Rule #4 -- Size matters.
Size of crowds, that is. Remember that one of your purposes is to show off how many people came together for the cause. But most people will only see your protest in photographs and news videos. The number of people who marched for immigration reform over the past few days was stunning. It's the biggest reason the marches got news coverage. A sub-rule -- IMO, an occasional REALLY BIG demonstration that gets a lot of media attention is way better than a steady drizzle of little demonstrations that become just so much background noise..
Rule #5 -- Be sure your opposition is uglier/more hateful/snottier than you are.
In the 1950s and 1960s white television viewers were shocked and ashamed to see the civil rights marchers -- who were behaving nicely and wearing suits, remember -- jeered at by hateful racists. And when those redneck Southern sheriffs turned fire hoses and attack dogs on the marchers, it pretty much doomed Jim Crow to the dustbin of history. I think Cindy Sheehan's encampment in Crawford last August, although a relatively small group, was successful because of the contrast between Sheehan and the Snot-in-Chief cruising by in his motorcade without so much as a how d'you do. Truly, if Bush had invited the Sheehan crew over for lemonade and a handshake, the show would've been over. But he didn't. At the same time, if Sheehan's crew had yelled obscenities or thrown rocks at Bush's motorcade, it would have helped Bush's approval ratings considerably. But they didn't. This takes us back to rules #1 and #2. You don't win support by being assholes. You win support by showing the world that your opponents are assholes.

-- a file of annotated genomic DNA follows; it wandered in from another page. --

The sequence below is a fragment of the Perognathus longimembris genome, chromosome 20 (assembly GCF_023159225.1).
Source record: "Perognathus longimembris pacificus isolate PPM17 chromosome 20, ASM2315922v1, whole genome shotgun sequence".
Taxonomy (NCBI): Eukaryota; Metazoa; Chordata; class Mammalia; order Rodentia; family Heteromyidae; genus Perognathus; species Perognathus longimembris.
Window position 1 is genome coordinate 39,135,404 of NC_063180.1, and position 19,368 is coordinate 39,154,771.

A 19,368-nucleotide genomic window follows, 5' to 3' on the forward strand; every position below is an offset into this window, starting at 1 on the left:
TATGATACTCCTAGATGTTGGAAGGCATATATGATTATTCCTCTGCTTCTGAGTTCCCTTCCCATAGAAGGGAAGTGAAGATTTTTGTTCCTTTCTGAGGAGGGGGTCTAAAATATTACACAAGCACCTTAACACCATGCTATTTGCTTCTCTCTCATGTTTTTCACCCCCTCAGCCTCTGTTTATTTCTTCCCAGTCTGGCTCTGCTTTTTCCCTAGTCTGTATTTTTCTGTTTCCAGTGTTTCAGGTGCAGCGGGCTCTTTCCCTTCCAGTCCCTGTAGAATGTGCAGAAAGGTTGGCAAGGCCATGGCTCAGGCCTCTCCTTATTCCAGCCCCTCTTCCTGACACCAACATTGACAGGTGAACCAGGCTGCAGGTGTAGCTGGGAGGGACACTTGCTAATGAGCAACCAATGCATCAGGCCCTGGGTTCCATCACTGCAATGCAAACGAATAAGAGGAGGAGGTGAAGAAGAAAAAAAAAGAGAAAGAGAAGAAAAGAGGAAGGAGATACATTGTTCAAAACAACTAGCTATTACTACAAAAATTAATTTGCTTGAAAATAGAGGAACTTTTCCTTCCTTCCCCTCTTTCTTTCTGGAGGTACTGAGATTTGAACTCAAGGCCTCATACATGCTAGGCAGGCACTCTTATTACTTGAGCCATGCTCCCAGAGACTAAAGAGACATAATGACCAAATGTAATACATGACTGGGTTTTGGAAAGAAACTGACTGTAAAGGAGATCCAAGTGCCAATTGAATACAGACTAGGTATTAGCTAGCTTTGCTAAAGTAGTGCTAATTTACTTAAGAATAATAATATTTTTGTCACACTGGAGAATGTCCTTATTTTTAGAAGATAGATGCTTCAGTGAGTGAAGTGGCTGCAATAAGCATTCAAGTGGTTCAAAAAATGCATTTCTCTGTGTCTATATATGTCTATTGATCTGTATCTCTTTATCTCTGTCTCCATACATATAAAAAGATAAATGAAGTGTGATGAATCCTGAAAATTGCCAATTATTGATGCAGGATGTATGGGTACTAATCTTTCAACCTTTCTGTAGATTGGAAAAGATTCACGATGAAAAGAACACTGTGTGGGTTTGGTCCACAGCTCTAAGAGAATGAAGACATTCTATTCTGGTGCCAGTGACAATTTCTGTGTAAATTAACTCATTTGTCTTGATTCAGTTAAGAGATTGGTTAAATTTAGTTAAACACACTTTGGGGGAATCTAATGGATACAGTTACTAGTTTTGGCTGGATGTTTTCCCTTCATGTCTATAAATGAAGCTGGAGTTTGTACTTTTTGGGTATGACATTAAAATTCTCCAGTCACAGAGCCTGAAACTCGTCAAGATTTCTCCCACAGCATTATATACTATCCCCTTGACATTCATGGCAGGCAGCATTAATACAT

Rules #6 -- Demonstrations are not enough.
It's essential to be able to work with people in positions of power to advance your agenda. And if there aren't enough people in power to advance your agenda, then get some. Frankly, I think some lefties are caught up in the romance of being oppressed and powerless and can't see beyond that. Remember, speaking truth to power is just the first step. The goal is to get power for yourself. Fortunately, the netroots revolution is showing us the way to do just that.
I don't know how to persuade people who march against the war to let go of self-indulgence and exhibitionism and get serious. I once posted the opinion that I am weary of the "old fringe that's stuck in a 1970s time warp of identity politics and street theater projects and handing out fliers for the next cause du jour rally," and boy, did I get slammed for that. Clearly, I had just slaughtered a whole herd of sacred cows. Imagine whistling "We Shall Overcome" at a Klan meeting.
This blog post ended with:
I also believe the antiwar movement today is floundering because of lack of cohesive leadership. The dignified presence of Martin Luther King guided the great civil rights protests and made them exemplary. Judging by some demonstrations I've seen, the antiwar movement is being guided by Sideshow Bob.